5) The release of the hostages had less to do with fear of Reagan than hatred of Carter. The Iranians in charge hated Carter and wanted to humiliate him. That is why they released the hostages while Reagan was being sworn in, they wanted it to be known that the entire Iranian Hostage Crisis lasted right up until he no longer was President. Not that they liked Reagan, but they wanted the whole incident to be associated with Carter, it was a symbolic gesture. Iran also threaten US shipping in the Persian Gulf during the Iraq-Iran War and they also had a hand in the suicide bombing of the Marine Barracks in Lebanon, so they weren’t that afraid of Ronald Reagan.

    I would like to make it clear that I’m no fan of Carter, he seems like a decent enough guy, but I think he’s very naive when it comes to dealing with tyrants and thugs and that he was generally very ineffectual as a President. Maybe it had a lot to do with lousy times of 70s, when everyone was hurting, but he certainly didn’t make it any better.

    Harley | Apr 22, 2008 | Reply

  2. 1) Corrected. Thanks.

    2) Operation Eagle Claw involved 8 helicopters and one c-130 plane. The plane and 5 helicopters made it to the first staging site, where one of the helicopters crashed into the c-130. It was a complete fuster cluck.

    3) The US could have taken it’s time to amass a large enough force to wage a significant war against Iran. It would not have been easy, but just putting the resources in place would have been enough to let Iran know we were serious. It’s possible that the threat of invasion would have been enough.

    4) The CIA never recommended closing the embassy as a precaution. This indicates, to me, that they severely underestimated the threat level.

    5) We can only guess at Iran’s motivations. Yes, they hated Carter, but I think they were more interested in humiliating America than humiliating one politician. They succeeded. And while they remained belligerent while Reagan was in power, I think they knew that he would take decisive and very destructive action if the hostages weren’t released.

    I agree that Carter, on the surface, *seems* like a decent guy, but you’ve got to consider his actions, not is demeanor. As president his actions (or more accurate, lack of action) made the US look week and ineffective to the Muslim world. And now he’s out there cavorting with terrorists, currying their favor, and trying to get everyone else to play nice with them.

    Times are *always* lousy in one way or another. The president’s job is to improve things, and barring that, at least not make them any worse. Carter did neither.

    Dave Hitt | Apr 22, 2008 | Reply

  3. In response to your answer to #3, does this strategy make sense in terms of the Bush admin’s history in the middle east? Did “putting the resources in place” help with Iraq? Is it helping now with Iran?

    Also, is blaming NLCB and the 70s oil crisis on Carter really smartenizing anybody?

    I don’t think his work in the middle east has been in naive. Regardless of what he did or didn’t accomplish in office, since his presidency has ended he’s done a lot for peace. It’s not always obvious because of parties with a disincentive for peace who are working against it.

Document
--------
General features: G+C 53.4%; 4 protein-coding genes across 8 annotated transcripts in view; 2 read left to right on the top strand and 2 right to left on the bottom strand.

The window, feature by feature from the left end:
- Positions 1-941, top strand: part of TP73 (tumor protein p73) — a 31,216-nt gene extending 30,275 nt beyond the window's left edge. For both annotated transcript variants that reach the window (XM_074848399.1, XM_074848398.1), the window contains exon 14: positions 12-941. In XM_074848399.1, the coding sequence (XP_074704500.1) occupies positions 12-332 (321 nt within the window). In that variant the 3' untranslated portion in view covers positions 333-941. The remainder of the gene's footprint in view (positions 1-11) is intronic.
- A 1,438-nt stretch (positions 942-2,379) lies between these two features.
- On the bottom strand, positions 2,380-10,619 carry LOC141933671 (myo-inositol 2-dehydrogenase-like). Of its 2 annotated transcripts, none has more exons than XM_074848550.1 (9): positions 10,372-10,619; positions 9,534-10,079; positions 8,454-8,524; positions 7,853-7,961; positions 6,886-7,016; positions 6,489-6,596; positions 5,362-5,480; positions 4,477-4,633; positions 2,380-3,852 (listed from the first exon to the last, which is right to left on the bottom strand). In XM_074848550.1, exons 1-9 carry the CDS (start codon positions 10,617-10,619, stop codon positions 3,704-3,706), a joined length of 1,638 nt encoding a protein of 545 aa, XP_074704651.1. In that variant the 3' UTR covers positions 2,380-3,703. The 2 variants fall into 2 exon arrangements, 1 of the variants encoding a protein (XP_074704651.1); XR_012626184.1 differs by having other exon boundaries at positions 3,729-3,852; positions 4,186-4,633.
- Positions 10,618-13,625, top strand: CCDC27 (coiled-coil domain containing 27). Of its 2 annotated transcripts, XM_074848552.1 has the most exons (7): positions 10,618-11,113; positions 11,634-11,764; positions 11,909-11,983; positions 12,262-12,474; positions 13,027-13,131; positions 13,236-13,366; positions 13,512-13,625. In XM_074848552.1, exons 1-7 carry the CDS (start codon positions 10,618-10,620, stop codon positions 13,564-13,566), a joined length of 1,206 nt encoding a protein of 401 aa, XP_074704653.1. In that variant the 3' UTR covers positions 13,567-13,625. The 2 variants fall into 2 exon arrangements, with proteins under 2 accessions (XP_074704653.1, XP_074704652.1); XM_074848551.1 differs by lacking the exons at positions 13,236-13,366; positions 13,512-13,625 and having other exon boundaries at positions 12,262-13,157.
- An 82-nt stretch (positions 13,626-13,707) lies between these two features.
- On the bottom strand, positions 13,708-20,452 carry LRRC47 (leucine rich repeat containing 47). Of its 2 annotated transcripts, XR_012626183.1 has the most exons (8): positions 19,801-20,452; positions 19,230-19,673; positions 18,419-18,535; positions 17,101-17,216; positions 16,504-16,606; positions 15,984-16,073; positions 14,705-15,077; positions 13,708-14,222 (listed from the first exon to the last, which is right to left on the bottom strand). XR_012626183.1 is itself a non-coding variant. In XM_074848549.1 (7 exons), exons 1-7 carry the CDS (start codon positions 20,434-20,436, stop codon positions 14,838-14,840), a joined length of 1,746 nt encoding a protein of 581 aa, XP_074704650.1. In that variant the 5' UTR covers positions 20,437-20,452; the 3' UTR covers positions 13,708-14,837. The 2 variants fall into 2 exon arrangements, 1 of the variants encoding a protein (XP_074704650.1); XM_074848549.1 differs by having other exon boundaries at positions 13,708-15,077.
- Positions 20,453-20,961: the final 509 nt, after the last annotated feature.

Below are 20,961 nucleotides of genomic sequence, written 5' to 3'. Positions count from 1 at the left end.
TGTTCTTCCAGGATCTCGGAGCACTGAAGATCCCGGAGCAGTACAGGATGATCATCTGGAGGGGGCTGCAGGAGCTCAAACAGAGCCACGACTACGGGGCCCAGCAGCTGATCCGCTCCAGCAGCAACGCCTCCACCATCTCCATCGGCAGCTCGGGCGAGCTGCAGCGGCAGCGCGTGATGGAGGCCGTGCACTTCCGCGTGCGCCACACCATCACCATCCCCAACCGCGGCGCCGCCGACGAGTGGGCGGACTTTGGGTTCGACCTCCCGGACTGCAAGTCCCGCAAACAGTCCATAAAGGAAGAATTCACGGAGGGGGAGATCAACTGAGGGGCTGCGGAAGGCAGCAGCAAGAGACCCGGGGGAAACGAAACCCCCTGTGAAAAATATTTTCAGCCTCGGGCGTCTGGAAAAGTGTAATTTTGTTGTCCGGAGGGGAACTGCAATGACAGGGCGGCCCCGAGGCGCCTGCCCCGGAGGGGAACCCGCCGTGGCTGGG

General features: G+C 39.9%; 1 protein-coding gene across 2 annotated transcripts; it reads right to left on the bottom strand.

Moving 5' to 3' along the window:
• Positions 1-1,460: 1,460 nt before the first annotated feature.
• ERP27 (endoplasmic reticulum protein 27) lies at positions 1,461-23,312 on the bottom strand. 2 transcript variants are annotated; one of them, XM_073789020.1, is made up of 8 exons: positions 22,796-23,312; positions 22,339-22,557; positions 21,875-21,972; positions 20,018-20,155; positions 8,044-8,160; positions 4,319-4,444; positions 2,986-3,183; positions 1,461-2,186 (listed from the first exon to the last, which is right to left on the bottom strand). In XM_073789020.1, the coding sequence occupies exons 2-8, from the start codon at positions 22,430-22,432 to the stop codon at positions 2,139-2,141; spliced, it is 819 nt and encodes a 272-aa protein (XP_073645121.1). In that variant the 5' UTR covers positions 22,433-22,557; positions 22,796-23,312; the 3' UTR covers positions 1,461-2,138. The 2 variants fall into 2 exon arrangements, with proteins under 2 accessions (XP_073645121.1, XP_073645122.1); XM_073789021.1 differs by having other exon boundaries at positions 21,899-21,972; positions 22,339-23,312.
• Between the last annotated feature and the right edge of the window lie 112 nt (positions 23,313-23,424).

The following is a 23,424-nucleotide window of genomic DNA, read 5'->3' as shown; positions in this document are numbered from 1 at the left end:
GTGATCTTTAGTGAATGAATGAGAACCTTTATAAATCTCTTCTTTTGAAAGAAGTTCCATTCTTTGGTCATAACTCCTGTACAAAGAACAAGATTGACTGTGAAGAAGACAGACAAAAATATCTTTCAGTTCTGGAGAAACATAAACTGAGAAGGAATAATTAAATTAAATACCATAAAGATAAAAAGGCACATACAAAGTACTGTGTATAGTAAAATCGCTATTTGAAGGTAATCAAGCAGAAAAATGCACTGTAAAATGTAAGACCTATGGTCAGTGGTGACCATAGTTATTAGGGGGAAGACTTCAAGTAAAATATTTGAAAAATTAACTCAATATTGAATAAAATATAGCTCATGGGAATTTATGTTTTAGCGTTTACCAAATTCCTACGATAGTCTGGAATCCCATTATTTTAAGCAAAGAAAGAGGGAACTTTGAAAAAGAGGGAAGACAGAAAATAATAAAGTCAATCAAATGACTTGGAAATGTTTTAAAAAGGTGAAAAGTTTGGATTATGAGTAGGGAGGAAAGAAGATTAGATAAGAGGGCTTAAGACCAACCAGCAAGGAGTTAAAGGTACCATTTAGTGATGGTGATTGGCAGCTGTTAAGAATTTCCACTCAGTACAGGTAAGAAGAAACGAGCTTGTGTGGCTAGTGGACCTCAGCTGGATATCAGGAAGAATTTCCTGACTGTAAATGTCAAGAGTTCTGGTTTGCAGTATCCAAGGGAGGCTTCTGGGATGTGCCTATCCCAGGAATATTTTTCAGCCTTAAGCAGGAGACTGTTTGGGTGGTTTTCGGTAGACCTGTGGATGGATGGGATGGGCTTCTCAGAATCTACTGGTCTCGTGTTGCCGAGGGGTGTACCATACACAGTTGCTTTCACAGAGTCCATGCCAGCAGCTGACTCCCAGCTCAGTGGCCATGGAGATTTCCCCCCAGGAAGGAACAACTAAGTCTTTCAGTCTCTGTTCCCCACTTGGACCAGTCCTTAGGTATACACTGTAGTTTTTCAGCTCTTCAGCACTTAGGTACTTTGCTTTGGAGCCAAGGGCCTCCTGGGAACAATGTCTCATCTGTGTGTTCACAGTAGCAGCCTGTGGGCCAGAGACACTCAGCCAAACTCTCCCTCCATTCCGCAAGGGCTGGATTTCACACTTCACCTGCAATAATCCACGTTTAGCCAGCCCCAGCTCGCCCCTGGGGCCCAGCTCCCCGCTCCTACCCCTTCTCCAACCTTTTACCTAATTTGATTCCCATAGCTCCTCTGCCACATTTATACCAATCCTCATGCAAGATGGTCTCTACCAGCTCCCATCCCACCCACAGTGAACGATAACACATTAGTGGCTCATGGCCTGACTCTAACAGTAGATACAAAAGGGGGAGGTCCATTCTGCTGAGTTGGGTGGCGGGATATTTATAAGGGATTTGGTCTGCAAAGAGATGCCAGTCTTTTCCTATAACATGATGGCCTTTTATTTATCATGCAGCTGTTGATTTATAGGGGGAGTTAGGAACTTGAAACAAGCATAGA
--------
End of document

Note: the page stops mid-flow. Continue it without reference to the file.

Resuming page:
Here’s what *is* naive: Thinking that the whole middle east thing, including 9/11, might have turned out just fine if Jimmy hadn’t “blown his chance.” We don’t know that razing a path to the hostages would have worked. It might not have been “gutless,” but that doesn’t make it smart.

    Here’s what Middle Eastern tyrants are good at: Exploiting the dilemmas of the major powers. Fight or negotiate? Either way we lose. This is not the playground bully who will back off if you just fight back once or twice. This is the bully who goads you into attacking in front of the teacher so that no matter what you do you lose. If we had gone in with guns blazing we likely would have lost all the hostages and set up a new wave of violence and today we’d still be blaming him for the state of the middle east.

    Also, crediting Reagan with winning the cold war is almost as short-sighted as blaming the middle east on Carter. These things take decades. The cold war was won because tyrannical communism is/was not stable.

    Carter screwed up because there aren’t any good options. I hope, Dave, you aren’t resorting to the tactic of over-simplifying the moral dilemma to make it an easy target. Is that smartenizing anybody?

    Dan Pearson | Apr 23, 2008 | Reply

  4. Iraq was never a threat to us, so the current war is incredibly stupid.

    I thought I made it clear that I was *speculating* about how different things *might* be if Jimmy had the guts to show force, and use it if necessary, instead of cowering in the rose garden. I *think* that a credible threat to raze a path, putting the military in place, might have worked. If it didn’t, actually razing that path *probably* would have taught that part of the world a lesson they’d still remember today. We could have shown them that we were real tigers, and pulling our tail was deadly dangerous. Instead we demonstrated that we were paper tigers, and they took *that* lesson to heart.

    Reagan did win the cold war. Previous presidents helped push the USSR into spending more on their military than they could afford, pushing them near the edge of the cliff. Reagan, by building up our military and pushing the unworkable Star Wars missile defense system, pushed them over that cliff. It was a game of “who will go broke first?” With more and better resources, we won.

    Every president is faced with situations where there are no good options. That’s an important part of the job. Carters standard response, most of the time, was inaction, which is usually the worst response to any escalating situation.

    Hittman | Apr 23, 2008 | Reply

  5. Clueless is the best word I have to describe Jimmy Carter. I remember thinking “what are we doing?”. We had no response. It was absolutely pathetic that our government waited for so long to even make any type rescue effort. And what a lame effort it was. Poor planning from the beginning, and no back-up plan. If I remember correctly, the helicopters removed air filters to save weight. In the desert….no air filter…sand and dust…the effort was doomed before it started. And don’t forget his brother, Billy. He hung around with other Arab leaders and partied at the same time as the hostage crisis. I believe he was with Gaddafi when he was drinking his “Billy Beer”, got out of the car, and (pardon the word) pissed on the airport tarmac. What a sad time in my life.

    Barry Tetenbaum | Apr 25, 2008 | Reply

  6. I can agree that Jimmy Carter may be incredibly clueless and incompetent…. but I think he honestly believes that he’s doing the right thing for his country. I may be wrong on that… but as I read the situation I’m not sure that you’re accurate in portraying him as a “despicable human being”

    Parrot | Apr 27, 2008 | Reply